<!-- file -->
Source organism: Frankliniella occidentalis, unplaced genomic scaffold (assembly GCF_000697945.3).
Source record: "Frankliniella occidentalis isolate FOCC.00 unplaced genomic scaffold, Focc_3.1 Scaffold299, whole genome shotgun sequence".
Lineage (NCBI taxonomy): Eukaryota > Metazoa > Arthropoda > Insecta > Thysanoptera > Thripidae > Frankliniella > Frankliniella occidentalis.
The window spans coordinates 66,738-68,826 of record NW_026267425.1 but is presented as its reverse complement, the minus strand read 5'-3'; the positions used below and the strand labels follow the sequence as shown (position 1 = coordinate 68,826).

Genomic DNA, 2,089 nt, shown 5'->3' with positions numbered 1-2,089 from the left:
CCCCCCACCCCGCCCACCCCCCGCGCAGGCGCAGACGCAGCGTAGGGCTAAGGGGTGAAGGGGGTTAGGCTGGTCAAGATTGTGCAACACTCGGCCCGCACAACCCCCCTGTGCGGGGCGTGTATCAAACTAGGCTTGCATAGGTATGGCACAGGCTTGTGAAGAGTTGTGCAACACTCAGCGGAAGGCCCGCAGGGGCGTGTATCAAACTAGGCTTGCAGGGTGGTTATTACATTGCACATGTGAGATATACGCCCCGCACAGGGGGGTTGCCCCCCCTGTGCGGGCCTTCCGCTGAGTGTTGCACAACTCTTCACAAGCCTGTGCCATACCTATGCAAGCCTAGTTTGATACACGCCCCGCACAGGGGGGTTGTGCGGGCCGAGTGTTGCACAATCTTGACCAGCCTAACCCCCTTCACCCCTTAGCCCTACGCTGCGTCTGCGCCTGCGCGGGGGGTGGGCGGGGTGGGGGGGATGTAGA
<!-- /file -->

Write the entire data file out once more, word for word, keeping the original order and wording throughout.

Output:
Source organism: Frankliniella occidentalis, unplaced genomic scaffold (assembly GCF_000697945.3).
Source record: "Frankliniella occidentalis isolate FOCC.00 unplaced genomic scaffold, Focc_3.1 Scaffold299, whole genome shotgun sequence".
Lineage (NCBI taxonomy): Eukaryota > Metazoa > Arthropoda > Insecta > Thysanoptera > Thripidae > Frankliniella > Frankliniella occidentalis.
The window spans coordinates 66,738-68,826 of record NW_026267425.1 but is presented as its reverse complement, the minus strand read 5'-3'; the positions used below and the strand labels follow the sequence as shown (position 1 = coordinate 68,826).

Genomic DNA, 2,089 nt, shown 5'->3' with positions numbered 1-2,089 from the left:
CCCCCCACCCCGCCCACCCCCCGCGCAGGCGCAGACGCAGCGTAGGGCTAAGGGGTGAAGGGGGTTAGGCTGGTCAAGATTGTGCAACACTCGGCCCGCACAACCCCCCTGTGCGGGGCGTGTATCAAACTAGGCTTGCATAGGTATGGCACAGGCTTGTGAAGAGTTGTGCAACACTCAGCGGAAGGCCCGCAGGGGCGTGTATCAAACTAGGCTTGCAGGGTGGTTATTACATTGCACATGTGAGATATACGCCCCGCACAGGGGGGTTGCCCCCCCTGTGCGGGCCTTCCGCTGAGTGTTGCACAACTCTTCACAAGCCTGTGCCATACCTATGCAAGCCTAGTTTGATACACGCCCCGCACAGGGGGGTTGTGCGGGCCGAGTGTTGCACAATCTTGACCAGCCTAACCCCCTTCACCCCTTAGCCCTACGCTGCGTCTGCGCCTGCGCGGGGGGTGGGCGGGGTGGGGGGGATGTAGA